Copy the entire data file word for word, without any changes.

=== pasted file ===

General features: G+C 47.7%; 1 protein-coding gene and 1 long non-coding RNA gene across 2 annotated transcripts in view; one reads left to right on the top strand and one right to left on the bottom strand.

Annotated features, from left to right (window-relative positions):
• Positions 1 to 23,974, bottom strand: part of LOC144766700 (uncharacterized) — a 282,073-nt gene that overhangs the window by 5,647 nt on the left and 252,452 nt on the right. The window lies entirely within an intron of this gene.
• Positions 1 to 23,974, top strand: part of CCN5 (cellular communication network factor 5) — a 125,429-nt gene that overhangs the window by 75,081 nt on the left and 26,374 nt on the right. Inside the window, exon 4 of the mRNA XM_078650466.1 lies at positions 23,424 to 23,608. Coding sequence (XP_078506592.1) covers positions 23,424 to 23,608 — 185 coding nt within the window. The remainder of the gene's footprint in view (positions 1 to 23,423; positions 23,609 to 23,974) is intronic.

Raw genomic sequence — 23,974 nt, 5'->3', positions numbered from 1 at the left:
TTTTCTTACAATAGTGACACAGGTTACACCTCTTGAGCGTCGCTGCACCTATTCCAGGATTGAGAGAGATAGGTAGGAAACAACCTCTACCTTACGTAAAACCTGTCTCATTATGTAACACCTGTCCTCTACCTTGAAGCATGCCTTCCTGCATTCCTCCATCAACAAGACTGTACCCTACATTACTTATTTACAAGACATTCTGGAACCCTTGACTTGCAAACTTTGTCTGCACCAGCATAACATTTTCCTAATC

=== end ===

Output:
General features: G+C 47.7%; 1 protein-coding gene and 1 long non-coding RNA gene across 2 annotated transcripts in view; one reads left to right on the top strand and one right to left on the bottom strand.

Annotated features, from left to right (window-relative positions):
• Positions 1 to 23,974, bottom strand: part of LOC144766700 (uncharacterized) — a 282,073-nt gene that overhangs the window by 5,647 nt on the left and 252,452 nt on the right. The window lies entirely within an intron of this gene.
• Positions 1 to 23,974, top strand: part of CCN5 (cellular communication network factor 5) — a 125,429-nt gene that overhangs the window by 75,081 nt on the left and 26,374 nt on the right. Inside the window, exon 4 of the mRNA XM_078650466.1 lies at positions 23,424 to 23,608. Coding sequence (XP_078506592.1) covers positions 23,424 to 23,608 — 185 coding nt within the window. The remainder of the gene's footprint in view (positions 1 to 23,423; positions 23,609 to 23,974) is intronic.

Raw genomic sequence — 23,974 nt, 5'->3', positions numbered from 1 at the left:
TTTTCTTACAATAGTGACACAGGTTACACCTCTTGAGCGTCGCTGCACCTATTCCAGGATTGAGAGAGATAGGTAGGAAACAACCTCTACCTTACGTAAAACCTGTCTCATTATGTAACACCTGTCCTCTACCTTGAAGCATGCCTTCCTGCATTCCTCCATCAACAAGACTGTACCCTACATTACTTATTTACAAGACATTCTGGAACCCTTGACTTGCAAACTTTGTCTGCACCAGCATAACATTTTCCTAATC